by Arnie Fenner
An important aspect of being an illustrator, particularly within genre, is to be aware of what's come before. Partly for insight as to how peers solved problems, partly as lessons for what not to do, partly as reference (for tropes and content, not for poses or solutions), partly for inspiration—but perhaps mostly to ensure that what each artist is bringing to a project is fresh and not a vague echo of what's come before. There's the old saying that there are no new ideas, just new interpretations.
So it's good to keep abreast of not only what your peers are doing, but also what has been produced through the decades. Art should never be created in a vacuum; successful art never is.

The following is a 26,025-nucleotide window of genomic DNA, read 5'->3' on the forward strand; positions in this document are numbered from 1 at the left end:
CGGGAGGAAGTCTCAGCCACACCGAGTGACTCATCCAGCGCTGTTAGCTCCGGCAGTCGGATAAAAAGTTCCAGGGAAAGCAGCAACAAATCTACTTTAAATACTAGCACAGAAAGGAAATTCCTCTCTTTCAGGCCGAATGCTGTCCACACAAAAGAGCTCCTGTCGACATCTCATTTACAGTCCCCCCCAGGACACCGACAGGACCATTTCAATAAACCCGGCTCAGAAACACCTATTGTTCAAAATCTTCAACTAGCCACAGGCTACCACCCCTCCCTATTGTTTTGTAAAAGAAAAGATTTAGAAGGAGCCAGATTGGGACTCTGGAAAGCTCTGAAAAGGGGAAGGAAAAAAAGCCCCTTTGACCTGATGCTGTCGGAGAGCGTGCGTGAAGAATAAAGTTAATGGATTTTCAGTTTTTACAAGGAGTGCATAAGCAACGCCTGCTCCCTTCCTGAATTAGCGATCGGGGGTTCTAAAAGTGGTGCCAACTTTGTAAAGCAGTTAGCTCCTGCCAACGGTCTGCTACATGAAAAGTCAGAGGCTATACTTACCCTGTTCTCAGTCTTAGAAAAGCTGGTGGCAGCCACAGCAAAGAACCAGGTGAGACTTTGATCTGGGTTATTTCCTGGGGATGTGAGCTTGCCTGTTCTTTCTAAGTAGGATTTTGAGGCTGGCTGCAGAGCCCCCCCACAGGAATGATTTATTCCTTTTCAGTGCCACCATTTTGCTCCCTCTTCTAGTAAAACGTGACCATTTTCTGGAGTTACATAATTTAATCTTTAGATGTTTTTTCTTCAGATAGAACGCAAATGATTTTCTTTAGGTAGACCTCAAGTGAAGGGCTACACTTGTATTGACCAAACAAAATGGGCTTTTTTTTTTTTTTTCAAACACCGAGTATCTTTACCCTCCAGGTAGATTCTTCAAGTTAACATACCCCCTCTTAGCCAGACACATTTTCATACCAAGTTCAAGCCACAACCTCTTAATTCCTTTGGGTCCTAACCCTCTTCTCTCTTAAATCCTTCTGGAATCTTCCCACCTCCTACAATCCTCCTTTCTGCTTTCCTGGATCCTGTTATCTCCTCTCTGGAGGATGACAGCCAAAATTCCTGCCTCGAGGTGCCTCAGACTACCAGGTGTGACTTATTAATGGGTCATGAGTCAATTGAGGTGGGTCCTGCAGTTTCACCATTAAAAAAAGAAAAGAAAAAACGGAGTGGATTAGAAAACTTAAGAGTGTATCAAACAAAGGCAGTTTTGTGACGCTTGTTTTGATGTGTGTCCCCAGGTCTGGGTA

I'm sure each of us have our favorite internet spots, those that always seem to deliver a wealth of...stuff. One of my favorites is "Mr. Door Tree's" Golden Age Comic Book Stories blog. Don't let the title fool you: much like the fanzines of my misspent youth, Mr. Tree's (a pseudonym for...?) image interests are far ranging and eclectic (as is evidenced by some of the images posted here). Yes, there are plenty of comics-focused entries, but there are just as many devoted to pulps, illustrators of all stripe, film studio photography from the 1930s, pin-ups, and, yes, the fanzines from the 1960s and '70s. I'm constantly running across a Meade Schaeffer or Harvey Dunn or N.C. Wyeth painting I didn't know existed on his site, just as I'm reacquainted with long forgotten fanzine illos by some of the biggest names in comics. I never know what to expect—which makes visiting the blog fun—but I'm also able to learn more and more about what was created in years past...which in turn allows me to make better decisions as an art director and in some instances helps to jump-start the thought process for a new project. Knowledge of the past can not only influence, but can be a catalyst for something new and equally arresting. A tip of the hat to Mr. Tree!